When Belagavi becomes Karnataka’s capital for 10 days
- RAW Pressery gets $6 million funding from Sequoia, Saama Capital, DSG
- Amazon eyeing offline tie-ups to take on Flipkart in online fashion retail
- Yash Gupta resigns from Hines, to set up own real estate venture
- DII holdings in BSE companies at their highest in 25 quarters
- Artificial intelligence, safety, and end-of-life care
Belagavi: For at least 10 days every year, Bengaluru nearly ceases to be the capital of Karnataka as the entire state government machinery moves to Belagavi for the winter session.
Since it was inaugurated in 2012, the Rs400 crore Suvarna Vidhana Soudha in Belagavi—about 500 km from Bengaluru —turns into the seat of power, hosting the chief minister, government officials from all over the state, security personnel and the media.
This year, two trucks of files have been moved from Bengaluru to Belagavi which include documents from the previous legislature session, key bills, and papers on developmental and social welfare schemes among others, according to one legislative assembly official who wished to remain anonymous. Only a skeletal staff is left behind in Bengaluru, who will remain on call for last minute file requests from Belagavi.
At least 500 officials from various government departments will be in Belagavi for the session and their stay, transport and all other “official requirements” are supposed to be taken care of by the state, according to the 2015 Belagavi session notifications. This is apart from the red carpet welcome that needs to be arranged for the VIPs—starting with the chief minister, his council of ministers, the rest of the elected representatives and top bureaucrats.
Rooms and suites at all private hotels in the locality are taken under the district administration days before the session and allocated to visiting dignitaries and officials.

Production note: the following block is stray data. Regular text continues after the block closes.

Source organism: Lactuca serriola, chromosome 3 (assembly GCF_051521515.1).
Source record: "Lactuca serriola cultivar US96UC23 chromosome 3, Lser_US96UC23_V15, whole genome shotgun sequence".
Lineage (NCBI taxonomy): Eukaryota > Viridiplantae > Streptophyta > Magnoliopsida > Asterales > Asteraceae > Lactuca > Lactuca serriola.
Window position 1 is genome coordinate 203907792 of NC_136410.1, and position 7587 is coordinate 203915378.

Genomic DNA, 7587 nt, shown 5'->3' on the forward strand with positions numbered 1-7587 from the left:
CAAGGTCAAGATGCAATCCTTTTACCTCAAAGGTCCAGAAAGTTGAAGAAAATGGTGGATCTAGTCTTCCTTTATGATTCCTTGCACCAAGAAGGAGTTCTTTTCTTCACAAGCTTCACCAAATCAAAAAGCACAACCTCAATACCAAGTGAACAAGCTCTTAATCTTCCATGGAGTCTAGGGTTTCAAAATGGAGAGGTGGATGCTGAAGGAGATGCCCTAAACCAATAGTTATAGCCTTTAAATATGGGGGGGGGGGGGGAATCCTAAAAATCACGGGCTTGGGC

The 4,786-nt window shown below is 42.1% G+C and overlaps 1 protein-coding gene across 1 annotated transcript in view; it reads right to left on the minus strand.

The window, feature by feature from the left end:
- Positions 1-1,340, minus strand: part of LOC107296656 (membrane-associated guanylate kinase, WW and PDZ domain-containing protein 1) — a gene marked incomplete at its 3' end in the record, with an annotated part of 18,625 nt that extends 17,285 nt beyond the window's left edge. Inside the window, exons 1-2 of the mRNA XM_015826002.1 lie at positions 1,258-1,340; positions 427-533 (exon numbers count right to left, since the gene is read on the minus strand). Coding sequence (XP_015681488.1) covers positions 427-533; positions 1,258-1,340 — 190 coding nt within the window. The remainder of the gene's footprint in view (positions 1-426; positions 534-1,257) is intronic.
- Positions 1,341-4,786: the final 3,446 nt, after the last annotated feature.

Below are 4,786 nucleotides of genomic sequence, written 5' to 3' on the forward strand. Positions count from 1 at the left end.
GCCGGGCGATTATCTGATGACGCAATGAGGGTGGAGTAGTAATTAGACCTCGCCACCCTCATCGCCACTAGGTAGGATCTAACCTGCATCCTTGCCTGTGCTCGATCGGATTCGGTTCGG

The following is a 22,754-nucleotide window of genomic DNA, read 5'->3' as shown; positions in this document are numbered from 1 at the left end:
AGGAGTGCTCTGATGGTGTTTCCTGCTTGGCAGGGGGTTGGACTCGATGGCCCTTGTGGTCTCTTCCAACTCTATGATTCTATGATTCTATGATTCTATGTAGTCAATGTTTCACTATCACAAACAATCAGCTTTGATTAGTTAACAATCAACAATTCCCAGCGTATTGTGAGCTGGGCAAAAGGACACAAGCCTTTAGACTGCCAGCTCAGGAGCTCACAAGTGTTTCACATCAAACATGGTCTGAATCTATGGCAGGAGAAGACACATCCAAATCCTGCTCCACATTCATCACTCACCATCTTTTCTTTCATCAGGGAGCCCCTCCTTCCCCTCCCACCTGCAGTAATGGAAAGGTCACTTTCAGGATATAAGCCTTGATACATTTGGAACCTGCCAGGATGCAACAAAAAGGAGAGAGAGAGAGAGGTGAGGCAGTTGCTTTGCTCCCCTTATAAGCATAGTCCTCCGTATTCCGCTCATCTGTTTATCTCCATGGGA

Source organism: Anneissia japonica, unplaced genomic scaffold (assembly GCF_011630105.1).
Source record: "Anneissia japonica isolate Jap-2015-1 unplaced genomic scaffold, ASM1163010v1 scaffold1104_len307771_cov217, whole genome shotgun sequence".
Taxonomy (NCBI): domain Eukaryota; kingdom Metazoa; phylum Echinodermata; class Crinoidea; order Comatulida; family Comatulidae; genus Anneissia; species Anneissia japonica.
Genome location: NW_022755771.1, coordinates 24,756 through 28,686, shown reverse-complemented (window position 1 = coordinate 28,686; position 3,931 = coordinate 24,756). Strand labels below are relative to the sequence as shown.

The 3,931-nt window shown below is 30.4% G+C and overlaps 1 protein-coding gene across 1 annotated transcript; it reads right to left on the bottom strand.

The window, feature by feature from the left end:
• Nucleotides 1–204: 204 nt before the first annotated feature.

It is also a security headache for police officials who must mount security cameras on rooftops and stop protesters. The local police commissioner’s office has to find accommodation and food for the 3,000-4,000 additional security personnel—a task in itself, G. Radhika, deputy commissioner of police (Belagavi) said.
According to estimates, it costs Rs1.5-2 crore per day to operate the Suvarna Vidhana Soudha during the winter session. For the remainder of the year, it remains a monument, with an upkeep cost of around Rs4 crore per year.
According to Harish Ramaswamy, professor of political science at the Karnataka University, Dharwad, this entire exercise of shifting capitals is “symbolic”. According to him, conducting the winter session in Belagavi was to show ownership of the bordering city (Maharashtra claims Belagavi as its own), make the people of North Karnataka feel not neglected and to take up issues of the largely unconnected and backward region during the session.
“This is more an expenditure than a benefit. The same issues can be discussed in Vidhana Soudha (Bengaluru) itself. There is no real social or economic impact,” he says and adds that it only benefits private investors pumping money into hospitality infrastructure.